Pianist Fazil Say
Pianist Fazil Say has long been regarded as one of Turkey’s greatest international artists, having performed with the philharmonic orchestras of Berlin, New York, Tokyo and Israel. If he is sentenced to 18 months in jail for the Twitter comments he recently made, Say believes his career will be over.
One of the 42-year-old’s ‘controversial’ Tweets asked whether paradise could be a brothel, which was thought to be quoted from medieval Persian poet Omar Khayyam who once wrote, "You say that there are rivers of wine. Does that mean it is a heavenly bar? You say two virgins will be given to every believer. Does that mean it is a heavenly brothel?"
Regardless of the origin of the words, Turkish Muslims began attacking the pianist on Twitter, to which he reacted with sarcasm: "The muezzin's call for evening prayer lasts only 22 seconds. Prestissimo con fuoco!! Why the haste? A mistress? The raki table?"
But Turkish authorities did not appear to be in on the joke, wasting no time in alerting Istanbul’s Public Prosecution Service which subsequently charged Say with insulting Muslim religious values. The prosecutor even went as far as to claim that Say’s tweets could have potentially led to a "collapse of public order."
A self-professed atheist, Say has caught the eye of the Turkish authorities before, after he stated that he had considered leaving the country because of the politics of Turkish Prime Minister Recep Tayyip Erdogan.
"When I said I was an atheist everybody insulted me", the artist said
He went on to state that the authorities chased after everything he posted on Twitter, and that this led him to feel ostracised from Turkish society.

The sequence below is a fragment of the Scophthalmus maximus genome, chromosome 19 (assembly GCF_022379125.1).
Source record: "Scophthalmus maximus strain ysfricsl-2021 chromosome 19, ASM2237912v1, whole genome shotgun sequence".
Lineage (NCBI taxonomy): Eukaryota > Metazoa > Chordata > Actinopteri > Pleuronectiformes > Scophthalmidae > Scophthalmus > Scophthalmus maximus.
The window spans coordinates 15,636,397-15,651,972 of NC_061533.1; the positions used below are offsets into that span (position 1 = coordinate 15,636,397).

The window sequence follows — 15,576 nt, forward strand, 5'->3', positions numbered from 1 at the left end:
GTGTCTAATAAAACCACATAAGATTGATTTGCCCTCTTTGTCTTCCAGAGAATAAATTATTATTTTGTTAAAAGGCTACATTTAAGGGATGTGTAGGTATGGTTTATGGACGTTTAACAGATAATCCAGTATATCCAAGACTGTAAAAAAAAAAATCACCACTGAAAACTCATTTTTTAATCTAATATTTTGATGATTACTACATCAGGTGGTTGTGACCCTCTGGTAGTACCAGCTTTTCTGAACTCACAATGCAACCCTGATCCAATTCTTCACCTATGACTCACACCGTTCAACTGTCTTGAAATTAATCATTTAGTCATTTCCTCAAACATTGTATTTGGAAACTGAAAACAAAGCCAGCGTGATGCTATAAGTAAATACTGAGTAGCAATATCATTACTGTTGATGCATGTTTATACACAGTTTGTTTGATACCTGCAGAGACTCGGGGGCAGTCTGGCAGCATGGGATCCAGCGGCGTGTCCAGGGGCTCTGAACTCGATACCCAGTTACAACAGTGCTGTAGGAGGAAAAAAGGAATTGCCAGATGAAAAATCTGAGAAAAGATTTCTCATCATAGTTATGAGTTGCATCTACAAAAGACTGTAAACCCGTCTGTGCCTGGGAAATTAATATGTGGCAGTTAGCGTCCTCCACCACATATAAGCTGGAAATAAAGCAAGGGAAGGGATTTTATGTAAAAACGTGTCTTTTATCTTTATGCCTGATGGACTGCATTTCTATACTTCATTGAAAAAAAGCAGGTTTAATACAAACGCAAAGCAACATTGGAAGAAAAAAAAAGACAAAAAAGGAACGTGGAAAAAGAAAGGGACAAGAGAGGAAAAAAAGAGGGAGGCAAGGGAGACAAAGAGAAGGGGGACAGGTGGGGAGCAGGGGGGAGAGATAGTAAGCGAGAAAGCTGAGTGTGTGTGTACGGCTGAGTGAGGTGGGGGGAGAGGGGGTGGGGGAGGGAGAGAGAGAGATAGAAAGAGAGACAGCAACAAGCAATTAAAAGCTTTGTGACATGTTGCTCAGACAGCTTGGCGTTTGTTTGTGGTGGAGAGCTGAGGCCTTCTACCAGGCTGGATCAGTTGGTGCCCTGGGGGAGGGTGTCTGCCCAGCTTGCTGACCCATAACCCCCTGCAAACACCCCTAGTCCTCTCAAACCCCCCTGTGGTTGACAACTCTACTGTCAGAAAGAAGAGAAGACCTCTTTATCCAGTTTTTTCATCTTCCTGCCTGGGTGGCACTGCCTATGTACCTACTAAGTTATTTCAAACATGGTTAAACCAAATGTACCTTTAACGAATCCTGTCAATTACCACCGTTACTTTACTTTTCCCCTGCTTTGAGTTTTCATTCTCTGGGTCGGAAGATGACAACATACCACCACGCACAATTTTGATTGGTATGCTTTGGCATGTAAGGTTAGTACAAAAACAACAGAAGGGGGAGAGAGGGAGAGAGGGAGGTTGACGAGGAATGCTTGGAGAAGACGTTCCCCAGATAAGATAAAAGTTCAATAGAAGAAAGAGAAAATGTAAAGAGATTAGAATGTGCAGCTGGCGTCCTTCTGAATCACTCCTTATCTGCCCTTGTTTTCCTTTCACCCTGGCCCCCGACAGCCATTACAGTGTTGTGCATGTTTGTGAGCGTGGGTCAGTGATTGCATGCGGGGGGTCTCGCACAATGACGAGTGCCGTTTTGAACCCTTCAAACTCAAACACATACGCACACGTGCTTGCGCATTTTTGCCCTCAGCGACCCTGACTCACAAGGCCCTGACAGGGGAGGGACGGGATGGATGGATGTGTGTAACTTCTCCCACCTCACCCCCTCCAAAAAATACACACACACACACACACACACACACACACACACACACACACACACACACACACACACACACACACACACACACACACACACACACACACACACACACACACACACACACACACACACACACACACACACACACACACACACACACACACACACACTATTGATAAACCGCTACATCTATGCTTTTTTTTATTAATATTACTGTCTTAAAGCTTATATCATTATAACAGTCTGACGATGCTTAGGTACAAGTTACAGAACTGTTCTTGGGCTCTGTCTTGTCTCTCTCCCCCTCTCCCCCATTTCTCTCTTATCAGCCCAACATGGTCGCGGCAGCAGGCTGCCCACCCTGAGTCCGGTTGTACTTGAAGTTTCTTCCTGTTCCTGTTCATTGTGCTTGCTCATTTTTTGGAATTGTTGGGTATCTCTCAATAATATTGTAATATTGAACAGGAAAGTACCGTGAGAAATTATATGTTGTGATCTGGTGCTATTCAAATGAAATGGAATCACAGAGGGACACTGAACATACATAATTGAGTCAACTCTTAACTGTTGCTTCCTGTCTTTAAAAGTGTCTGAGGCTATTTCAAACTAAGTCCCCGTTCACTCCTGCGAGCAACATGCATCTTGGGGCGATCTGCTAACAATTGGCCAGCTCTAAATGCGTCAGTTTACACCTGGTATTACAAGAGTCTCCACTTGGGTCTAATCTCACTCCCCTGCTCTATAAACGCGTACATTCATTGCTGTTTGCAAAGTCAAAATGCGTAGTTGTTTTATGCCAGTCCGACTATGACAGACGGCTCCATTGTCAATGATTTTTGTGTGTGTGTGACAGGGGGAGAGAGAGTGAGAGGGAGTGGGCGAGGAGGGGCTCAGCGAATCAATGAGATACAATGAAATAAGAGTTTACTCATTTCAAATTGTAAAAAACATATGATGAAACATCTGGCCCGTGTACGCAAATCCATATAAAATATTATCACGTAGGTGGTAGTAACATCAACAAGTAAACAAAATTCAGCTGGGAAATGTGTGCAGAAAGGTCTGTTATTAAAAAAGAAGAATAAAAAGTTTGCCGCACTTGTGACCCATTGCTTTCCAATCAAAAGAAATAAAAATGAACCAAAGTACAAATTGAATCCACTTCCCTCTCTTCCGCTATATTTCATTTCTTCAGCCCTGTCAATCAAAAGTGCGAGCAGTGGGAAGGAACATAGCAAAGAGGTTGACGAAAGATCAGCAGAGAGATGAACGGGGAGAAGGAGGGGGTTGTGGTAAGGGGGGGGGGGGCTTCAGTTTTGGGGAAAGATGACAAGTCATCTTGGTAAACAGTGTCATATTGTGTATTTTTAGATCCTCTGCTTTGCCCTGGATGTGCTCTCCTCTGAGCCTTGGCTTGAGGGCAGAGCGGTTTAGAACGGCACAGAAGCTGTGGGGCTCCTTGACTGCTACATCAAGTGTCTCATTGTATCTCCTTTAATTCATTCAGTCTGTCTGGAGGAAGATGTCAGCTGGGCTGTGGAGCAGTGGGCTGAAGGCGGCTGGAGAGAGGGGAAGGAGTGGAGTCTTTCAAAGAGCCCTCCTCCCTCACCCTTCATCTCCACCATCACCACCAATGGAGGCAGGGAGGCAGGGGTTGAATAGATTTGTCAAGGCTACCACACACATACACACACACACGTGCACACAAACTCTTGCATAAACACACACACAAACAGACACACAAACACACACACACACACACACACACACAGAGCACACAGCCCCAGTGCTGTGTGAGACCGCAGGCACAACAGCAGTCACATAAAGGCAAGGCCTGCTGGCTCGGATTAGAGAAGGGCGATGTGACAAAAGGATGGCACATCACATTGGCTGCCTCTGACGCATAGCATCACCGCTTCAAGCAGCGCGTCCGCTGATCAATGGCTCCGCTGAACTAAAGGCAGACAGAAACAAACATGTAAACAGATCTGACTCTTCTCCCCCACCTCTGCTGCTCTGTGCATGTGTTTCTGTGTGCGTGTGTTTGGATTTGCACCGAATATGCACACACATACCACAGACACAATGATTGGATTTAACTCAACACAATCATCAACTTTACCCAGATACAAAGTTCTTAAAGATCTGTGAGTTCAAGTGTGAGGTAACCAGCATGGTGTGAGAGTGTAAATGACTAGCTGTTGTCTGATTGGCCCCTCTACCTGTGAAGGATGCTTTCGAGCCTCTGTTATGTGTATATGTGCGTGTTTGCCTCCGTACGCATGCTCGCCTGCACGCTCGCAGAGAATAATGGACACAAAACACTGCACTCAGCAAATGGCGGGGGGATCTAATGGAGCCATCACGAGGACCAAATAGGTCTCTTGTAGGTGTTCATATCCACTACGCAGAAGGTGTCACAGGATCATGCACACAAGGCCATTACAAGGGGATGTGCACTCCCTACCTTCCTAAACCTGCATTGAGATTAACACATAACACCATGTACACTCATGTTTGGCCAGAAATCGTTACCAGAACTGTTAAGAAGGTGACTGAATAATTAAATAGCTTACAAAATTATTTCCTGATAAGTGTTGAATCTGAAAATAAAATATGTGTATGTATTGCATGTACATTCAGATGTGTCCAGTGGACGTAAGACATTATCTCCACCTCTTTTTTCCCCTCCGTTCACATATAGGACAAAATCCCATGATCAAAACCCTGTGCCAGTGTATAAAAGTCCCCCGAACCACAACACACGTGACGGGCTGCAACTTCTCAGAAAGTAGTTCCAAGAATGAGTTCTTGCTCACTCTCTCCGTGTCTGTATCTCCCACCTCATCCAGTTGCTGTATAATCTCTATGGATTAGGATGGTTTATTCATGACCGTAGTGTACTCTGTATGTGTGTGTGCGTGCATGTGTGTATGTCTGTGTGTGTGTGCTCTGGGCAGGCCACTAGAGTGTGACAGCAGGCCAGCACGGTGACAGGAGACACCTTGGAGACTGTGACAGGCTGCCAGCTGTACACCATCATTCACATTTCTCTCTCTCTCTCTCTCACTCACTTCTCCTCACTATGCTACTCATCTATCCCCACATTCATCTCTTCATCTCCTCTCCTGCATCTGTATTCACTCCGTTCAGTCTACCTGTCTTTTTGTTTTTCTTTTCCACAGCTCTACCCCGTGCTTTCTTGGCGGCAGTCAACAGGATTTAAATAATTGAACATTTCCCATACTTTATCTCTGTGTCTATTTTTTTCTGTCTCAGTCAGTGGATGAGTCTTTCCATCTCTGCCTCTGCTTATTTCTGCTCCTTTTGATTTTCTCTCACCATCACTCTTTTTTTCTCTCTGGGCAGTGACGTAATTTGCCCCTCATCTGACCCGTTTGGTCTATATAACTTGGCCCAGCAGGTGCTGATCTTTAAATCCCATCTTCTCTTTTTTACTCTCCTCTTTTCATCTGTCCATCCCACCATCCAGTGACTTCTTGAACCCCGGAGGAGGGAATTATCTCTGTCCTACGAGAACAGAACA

Although Say was one of 166 Twitter users to re-tweet the quote by the poet Khayyam, he is the only one facing trial for doing so. However, Turkish authorities have been equally as hard on their artists in the past, ordering author and Nobel Prize winner Orhan Pamuk to pay damages in 2006 following his public criticism of the genocide of Armenians. Similarly, author Elif Shafak was forced to stand trial for attacking the same subject in her novel, "The bastard of Istanbul", whilst author Nedim Gürsel also faced trial in 2009 for criticising Islam.
Say’s lawyer, Meltem Akyol, has acknowledged that religious values are punishable with prison sentences in Turkey but has denied all charges made against her client. Say himself was reported stating that his comments were never meant to offend anyone, and that he will be fighting for his right to a freedom of opinion.
The trial date has been set for October 18th, and if found guilty, the artist will face 18 months in jail. Say is not alone in his fight, with fans and friends already having launched a campaign (which has already reached 5,000 members) in order to save the artist from incarceration.